Athens: Thousands of Greek public sector workers marched in Athens on Tuesday to protest new austerity measures in the first big test of government resolve in pushing through deep budget cuts in exchange for a record EU/IMF rescue.
Prime Minister George Papandreou`s government submitted its three-year austerity bill to parliament, where it enjoys a comfortable majority. The plans call for spending cutbacks and tax rises totaling 30 billion euros and are expected to be approved on Thursday.
Around 4,000 protesters, including teachers, garbage collectors, pensioners, construction workers and civil servants, demonstrated in front of parliament, chanting, "Never! We will never pay for the EU and IMF." Police fired teargas at a small group that pelted them with rocks and bottles.
The turnout was well below the tens of thousands that joined protests earlier this year against austerity plans and lacked the fervor of riots that paralyzed Athens in December 2008 following the killing of a teenager by police.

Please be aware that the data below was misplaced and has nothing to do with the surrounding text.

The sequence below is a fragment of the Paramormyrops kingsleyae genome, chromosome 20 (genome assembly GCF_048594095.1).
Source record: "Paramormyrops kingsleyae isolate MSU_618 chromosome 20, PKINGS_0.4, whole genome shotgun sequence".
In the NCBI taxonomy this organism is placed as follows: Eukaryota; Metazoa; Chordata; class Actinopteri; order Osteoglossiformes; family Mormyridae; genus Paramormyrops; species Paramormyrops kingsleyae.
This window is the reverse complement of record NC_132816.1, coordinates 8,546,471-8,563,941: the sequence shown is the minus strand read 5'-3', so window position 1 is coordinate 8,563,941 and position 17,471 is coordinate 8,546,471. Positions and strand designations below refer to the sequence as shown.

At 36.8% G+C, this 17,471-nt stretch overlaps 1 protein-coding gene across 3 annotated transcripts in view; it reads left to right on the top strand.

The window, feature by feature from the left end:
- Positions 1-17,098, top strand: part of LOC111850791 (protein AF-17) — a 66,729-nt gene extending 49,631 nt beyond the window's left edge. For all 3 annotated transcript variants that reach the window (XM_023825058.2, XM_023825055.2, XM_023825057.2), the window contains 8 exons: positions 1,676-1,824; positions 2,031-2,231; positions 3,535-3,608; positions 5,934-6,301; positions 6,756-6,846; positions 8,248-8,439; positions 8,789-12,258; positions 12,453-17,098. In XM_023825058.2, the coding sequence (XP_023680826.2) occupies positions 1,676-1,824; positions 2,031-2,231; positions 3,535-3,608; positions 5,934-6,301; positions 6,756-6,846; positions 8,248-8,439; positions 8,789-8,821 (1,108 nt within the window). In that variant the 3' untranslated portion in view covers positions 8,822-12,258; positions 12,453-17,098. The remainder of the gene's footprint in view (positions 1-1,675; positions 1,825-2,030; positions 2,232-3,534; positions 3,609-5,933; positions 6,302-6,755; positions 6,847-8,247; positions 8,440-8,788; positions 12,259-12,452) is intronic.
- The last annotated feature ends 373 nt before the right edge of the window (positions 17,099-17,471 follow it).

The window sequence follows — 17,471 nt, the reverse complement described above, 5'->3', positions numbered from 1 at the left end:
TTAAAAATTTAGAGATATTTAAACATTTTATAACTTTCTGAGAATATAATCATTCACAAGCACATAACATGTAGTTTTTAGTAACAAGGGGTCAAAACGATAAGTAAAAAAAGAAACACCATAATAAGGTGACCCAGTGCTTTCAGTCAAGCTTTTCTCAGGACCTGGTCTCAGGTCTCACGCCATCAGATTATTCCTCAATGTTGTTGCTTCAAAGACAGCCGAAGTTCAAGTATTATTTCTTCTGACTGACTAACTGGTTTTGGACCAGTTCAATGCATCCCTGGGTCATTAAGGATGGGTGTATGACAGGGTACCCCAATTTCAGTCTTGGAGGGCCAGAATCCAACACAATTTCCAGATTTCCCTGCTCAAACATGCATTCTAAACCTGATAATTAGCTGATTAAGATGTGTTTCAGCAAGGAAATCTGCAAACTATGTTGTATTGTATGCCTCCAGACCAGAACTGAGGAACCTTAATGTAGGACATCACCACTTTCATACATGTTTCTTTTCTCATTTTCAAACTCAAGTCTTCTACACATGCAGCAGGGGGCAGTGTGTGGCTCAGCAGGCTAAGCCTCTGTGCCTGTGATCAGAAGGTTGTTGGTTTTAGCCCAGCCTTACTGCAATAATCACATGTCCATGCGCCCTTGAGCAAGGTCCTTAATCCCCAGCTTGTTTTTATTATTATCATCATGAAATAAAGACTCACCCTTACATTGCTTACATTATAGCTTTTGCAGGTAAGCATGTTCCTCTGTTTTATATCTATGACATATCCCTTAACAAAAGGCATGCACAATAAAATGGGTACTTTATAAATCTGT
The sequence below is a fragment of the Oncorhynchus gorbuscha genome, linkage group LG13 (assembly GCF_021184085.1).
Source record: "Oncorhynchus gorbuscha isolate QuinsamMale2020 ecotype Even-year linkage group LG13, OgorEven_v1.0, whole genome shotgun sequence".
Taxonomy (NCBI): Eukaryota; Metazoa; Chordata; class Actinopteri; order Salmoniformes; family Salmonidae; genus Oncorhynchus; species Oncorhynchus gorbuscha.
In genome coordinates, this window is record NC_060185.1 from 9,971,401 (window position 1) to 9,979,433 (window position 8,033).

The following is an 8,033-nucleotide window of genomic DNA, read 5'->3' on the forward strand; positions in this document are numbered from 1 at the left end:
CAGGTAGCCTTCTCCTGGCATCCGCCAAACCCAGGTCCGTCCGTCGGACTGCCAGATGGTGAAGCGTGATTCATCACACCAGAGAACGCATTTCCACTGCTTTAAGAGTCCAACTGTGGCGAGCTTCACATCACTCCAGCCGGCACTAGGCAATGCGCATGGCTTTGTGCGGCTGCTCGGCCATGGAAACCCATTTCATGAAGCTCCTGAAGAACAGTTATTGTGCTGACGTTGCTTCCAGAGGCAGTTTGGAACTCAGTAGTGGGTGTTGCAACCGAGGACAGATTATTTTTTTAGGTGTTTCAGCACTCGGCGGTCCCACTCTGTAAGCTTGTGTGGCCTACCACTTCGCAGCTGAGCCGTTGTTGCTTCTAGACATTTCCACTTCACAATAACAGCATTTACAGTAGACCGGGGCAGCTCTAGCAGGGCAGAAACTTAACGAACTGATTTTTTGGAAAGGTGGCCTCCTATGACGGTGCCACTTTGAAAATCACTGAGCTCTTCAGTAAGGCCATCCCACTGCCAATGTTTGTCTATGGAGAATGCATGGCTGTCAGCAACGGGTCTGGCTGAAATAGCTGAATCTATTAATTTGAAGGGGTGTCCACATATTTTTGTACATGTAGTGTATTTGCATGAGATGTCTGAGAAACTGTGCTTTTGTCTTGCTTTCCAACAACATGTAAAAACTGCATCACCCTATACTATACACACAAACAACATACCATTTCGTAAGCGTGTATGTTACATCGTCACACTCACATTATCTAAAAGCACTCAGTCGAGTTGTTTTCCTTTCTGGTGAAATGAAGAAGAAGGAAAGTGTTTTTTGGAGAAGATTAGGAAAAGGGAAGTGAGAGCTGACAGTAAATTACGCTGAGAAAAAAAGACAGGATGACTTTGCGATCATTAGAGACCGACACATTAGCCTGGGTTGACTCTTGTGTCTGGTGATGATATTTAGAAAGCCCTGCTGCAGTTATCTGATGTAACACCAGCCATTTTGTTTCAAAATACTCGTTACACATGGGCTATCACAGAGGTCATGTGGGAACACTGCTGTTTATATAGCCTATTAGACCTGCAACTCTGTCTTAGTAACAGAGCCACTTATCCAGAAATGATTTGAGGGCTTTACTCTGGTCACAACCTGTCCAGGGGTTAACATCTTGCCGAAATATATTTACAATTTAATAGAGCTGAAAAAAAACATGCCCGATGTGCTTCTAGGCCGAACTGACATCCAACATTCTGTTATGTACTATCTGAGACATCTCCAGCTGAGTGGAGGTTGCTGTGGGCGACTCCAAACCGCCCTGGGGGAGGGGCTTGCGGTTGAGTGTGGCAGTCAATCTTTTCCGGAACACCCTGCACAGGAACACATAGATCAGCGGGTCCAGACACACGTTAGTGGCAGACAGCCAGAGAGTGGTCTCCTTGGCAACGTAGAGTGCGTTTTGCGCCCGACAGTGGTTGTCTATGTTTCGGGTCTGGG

But unions promised bigger crowds on Wednesday, when private sector workers will join the 48-hour public sector walkout.
"The demonstration today didn`t seem very big or feisty," said Theodore Couloumbis, deputy head of Athens-based think tank ELIAMEP. "We should wait till tomorrow to see whether these protests are symbolic or a sign that reaction will escalate."
Government ministries, tax offices, schools and hospitals shut for the rally and 118 domestic flights were canceled. All flights will be grounded on Wednesday and the country could grind to a virtual halt in the third joint public-private sector walkout since the start of the year.
"Once we heard about the measures we shivered with fear for our future," said Yannis Mavrelis, a 53-year-old teacher who was among the protesters.
Chryssa Hardella, 56, another teacher, said she had spent 30 years building up her income only to see it disappear overnight. "I`m begging them not to take my earnings," she said.
Ilias Iliopoulos, general secretary of the main public sector union ADEDY, told Reuters that more strikes were planned for later in the month.